Monday - September 28th, 5:30 A.M.
6:00 A.M. - Tarapoto, Peru
Nobody's out just yet. It's our departure time for a long journey ahead of me and nobody is out just yet. It takes about fifteen minutes for everyone to show up: Me the team photographer, then Joel the accountant officer from Paz, then Ronald the Environmental Engineer, finally Ruben the Human Rights Lawyer.
Everyone's wearing pants and I've been wearing shorts the past couple days. I decided to switch to jeans, to fit the meeting we're about to attend. I think "stick to your guns" and then I see everyone wearing pants and I change my mind.
6:30(ish) A.M. - Tarapoto, Peru
We leave Tarapoto for Barranquita. I'm told it's a four hour journey so I attempt to sleep off the grogginess. Everyone else seems chipper and that's not really helping. I drown out the noise and nod off for maybe twenty or thirty minutes total. The landscape is too beautiful (and the road too bumpy) to ignore. We listen to Spanish cumbia or salsa for a bit before the music switches over to Katy Perry and I finally lighten up.
"Maybe this isn't so bad after all."
The journey takes less than two and a half hours so we get into Barranquita around 9.
9:00 A.M. - Barranquita, Peru
We're greeted by our friend Jugo and a member of the Shawi San Jose tribe. This man's name is Apu and he is telling us their water supply is contaminated. Everyone's getting sick in his village. It's a small village about a three hour hike not far from here.
|The sleepy town of Barranquita!|
First things first: Breakfast. We snag seats at a tiny restaurant right next to the town square. Breakfast is a traditional pollo a lo braso with rice and lime-juiced tomatoes. Nobody is drinking the chicha. I reach out for the pitcher. Everyone looks at me and shakes their head. In a low voice they all mutter "You don't want that." Okayyyyyy. I'll have a bottle of water then.
10:00 A.M. - Barranquita, Peru
Ruben and Ronald host the meeting here. This meeting is to support the people living in the area. A mining company has been attempting to purchase a large portion of land. This past Friday the regional government acknowledged the appeals of the population at a Town Hall meeting and announced the documents are currently in favor of these people. This mining company doesn't have strong grounds to purchase the land just yet, but there will be a new ruling at the beginning of November. Thus our meeting today. To create a plan of action to improve our odds before November.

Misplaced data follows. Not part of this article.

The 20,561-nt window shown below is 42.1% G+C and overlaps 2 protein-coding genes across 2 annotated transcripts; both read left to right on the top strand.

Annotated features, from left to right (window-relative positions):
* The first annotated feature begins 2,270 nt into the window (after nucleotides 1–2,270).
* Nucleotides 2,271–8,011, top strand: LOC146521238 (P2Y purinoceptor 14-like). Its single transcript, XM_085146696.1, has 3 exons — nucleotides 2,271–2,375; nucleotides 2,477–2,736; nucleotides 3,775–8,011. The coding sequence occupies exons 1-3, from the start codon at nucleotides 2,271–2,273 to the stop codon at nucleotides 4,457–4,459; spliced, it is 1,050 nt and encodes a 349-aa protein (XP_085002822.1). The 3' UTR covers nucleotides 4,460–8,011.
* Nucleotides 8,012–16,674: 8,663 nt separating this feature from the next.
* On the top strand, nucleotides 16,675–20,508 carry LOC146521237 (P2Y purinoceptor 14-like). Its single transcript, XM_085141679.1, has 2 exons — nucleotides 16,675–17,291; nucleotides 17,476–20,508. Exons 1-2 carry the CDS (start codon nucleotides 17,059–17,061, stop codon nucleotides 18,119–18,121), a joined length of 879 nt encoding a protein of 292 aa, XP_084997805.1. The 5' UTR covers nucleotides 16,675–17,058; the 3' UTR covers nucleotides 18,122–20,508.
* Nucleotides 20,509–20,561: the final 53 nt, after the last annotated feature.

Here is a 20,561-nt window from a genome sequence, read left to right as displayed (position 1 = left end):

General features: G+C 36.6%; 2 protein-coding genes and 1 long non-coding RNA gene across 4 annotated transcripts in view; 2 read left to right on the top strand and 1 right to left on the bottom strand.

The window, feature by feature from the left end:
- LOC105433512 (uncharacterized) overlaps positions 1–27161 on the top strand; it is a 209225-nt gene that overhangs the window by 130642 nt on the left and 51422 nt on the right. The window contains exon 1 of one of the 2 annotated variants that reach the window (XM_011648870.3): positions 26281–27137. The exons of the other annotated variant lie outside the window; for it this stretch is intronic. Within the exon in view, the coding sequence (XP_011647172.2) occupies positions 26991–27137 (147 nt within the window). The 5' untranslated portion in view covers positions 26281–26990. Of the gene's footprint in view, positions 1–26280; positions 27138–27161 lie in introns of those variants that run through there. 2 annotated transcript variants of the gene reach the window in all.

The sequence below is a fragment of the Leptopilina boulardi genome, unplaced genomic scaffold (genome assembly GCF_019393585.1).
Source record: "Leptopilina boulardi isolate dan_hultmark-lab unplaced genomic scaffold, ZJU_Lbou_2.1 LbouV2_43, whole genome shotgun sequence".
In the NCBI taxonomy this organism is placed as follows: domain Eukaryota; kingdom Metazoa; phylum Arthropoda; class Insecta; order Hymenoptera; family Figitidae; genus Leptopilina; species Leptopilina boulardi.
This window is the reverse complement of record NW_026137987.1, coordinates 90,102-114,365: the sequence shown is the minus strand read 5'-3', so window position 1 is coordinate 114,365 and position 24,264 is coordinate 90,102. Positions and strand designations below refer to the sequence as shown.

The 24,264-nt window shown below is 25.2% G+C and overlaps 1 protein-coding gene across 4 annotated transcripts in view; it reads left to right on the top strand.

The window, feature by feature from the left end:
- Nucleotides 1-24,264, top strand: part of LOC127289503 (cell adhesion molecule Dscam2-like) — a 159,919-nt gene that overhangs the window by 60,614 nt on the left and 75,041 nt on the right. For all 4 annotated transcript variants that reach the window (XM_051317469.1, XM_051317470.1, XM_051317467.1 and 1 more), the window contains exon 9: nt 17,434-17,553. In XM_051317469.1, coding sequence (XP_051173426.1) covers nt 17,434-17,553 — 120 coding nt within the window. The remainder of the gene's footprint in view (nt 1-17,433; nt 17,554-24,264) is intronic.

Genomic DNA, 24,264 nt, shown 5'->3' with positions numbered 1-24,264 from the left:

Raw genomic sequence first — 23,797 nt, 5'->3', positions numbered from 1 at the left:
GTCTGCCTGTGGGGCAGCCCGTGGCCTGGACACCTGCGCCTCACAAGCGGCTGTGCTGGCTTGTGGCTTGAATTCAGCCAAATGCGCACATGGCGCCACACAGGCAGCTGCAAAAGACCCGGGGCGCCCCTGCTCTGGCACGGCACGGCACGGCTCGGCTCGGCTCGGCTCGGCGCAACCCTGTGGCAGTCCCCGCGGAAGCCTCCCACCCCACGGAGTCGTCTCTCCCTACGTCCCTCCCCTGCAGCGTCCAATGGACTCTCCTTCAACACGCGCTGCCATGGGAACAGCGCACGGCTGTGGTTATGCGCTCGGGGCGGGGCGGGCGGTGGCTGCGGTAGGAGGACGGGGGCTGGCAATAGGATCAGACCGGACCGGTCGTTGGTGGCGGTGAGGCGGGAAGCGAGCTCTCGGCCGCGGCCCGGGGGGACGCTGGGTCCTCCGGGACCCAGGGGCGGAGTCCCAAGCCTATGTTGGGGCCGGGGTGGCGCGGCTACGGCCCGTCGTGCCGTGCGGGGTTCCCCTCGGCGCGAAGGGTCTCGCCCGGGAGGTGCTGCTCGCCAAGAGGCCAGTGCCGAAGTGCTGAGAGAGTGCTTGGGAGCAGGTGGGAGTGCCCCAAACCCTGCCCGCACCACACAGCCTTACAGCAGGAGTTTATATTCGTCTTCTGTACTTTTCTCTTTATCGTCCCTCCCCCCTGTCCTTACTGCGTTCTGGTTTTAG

I don't know exactly what is discussed. These people are all older men with small 'chacras' or plots of land to grow some of their own crops. They're mostly worried about their means of living. You can tell that many of them feel helpless when it comes to legal things like land titles, restitution, legal courses. They have to trust Ruben knows what he's saying and can help them.
It's like when you call tech support to help you when your computer's dead. You may have no idea how to switch out a processor, but you're trusting this person completely that they know what they're doing. Except this is on a much bigger scale, and way more important than a buggy computer.
The meeting ends. The men eat lunch together while the Paz y Esperanza team form a plan of action. We've found the Shawi San Jose pueblo on a map. We will head out after lunch and try a highway pass for a shorter trail. We eat lunch at the same restaurant we ate breakfast. Nobody touches the chicha.
1:00 (ish) P.M. - Highway between Alianza and Barranquita
The truck is stuffed with Jugo, Me, Joel, and another traveler in the back. Ruben drives with Ronald in the passenger seat. Apu and his son are in the bed watching the road for the turn off to their village.